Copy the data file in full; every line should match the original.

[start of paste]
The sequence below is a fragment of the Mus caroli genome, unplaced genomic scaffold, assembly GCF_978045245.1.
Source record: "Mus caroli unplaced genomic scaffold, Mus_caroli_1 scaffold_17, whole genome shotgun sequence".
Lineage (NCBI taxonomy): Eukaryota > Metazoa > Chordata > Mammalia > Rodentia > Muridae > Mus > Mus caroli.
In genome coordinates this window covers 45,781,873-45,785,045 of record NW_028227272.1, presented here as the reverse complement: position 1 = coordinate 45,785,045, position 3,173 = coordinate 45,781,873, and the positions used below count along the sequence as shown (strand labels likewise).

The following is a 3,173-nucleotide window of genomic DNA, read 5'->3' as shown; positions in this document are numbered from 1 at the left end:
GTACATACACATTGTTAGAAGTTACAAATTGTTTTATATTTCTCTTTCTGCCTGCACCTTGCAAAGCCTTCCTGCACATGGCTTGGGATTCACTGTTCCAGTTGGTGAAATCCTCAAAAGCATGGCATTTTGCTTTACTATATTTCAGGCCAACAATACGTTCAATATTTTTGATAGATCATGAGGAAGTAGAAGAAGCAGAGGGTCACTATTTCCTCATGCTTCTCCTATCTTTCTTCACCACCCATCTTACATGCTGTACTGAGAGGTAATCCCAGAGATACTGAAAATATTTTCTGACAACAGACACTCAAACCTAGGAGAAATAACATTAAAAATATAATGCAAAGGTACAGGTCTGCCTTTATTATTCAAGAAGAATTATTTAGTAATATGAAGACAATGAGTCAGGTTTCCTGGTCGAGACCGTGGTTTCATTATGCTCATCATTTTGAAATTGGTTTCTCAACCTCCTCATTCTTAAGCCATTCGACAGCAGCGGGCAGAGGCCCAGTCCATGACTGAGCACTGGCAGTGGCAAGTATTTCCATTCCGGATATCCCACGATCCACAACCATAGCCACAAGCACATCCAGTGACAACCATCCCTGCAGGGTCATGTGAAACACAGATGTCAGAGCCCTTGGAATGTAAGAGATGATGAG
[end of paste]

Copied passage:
The sequence below is a fragment of the Mus caroli genome, unplaced genomic scaffold, assembly GCF_978045245.1.
Source record: "Mus caroli unplaced genomic scaffold, Mus_caroli_1 scaffold_17, whole genome shotgun sequence".
Lineage (NCBI taxonomy): Eukaryota > Metazoa > Chordata > Mammalia > Rodentia > Muridae > Mus > Mus caroli.
In genome coordinates this window covers 45,781,873-45,785,045 of record NW_028227272.1, presented here as the reverse complement: position 1 = coordinate 45,785,045, position 3,173 = coordinate 45,781,873, and the positions used below count along the sequence as shown (strand labels likewise).

The following is a 3,173-nucleotide window of genomic DNA, read 5'->3' as shown; positions in this document are numbered from 1 at the left end:
GTACATACACATTGTTAGAAGTTACAAATTGTTTTATATTTCTCTTTCTGCCTGCACCTTGCAAAGCCTTCCTGCACATGGCTTGGGATTCACTGTTCCAGTTGGTGAAATCCTCAAAAGCATGGCATTTTGCTTTACTATATTTCAGGCCAACAATACGTTCAATATTTTTGATAGATCATGAGGAAGTAGAAGAAGCAGAGGGTCACTATTTCCTCATGCTTCTCCTATCTTTCTTCACCACCCATCTTACATGCTGTACTGAGAGGTAATCCCAGAGATACTGAAAATATTTTCTGACAACAGACACTCAAACCTAGGAGAAATAACATTAAAAATATAATGCAAAGGTACAGGTCTGCCTTTATTATTCAAGAAGAATTATTTAGTAATATGAAGACAATGAGTCAGGTTTCCTGGTCGAGACCGTGGTTTCATTATGCTCATCATTTTGAAATTGGTTTCTCAACCTCCTCATTCTTAAGCCATTCGACAGCAGCGGGCAGAGGCCCAGTCCATGACTGAGCACTGGCAGTGGCAAGTATTTCCATTCCGGATATCCCACGATCCACAACCATAGCCACAAGCACATCCAGTGACAACCATCCCTGCAGGGTCATGTGAAACACAGATGTCAGAGCCCTTGGAATGTAAGAGATGATGAG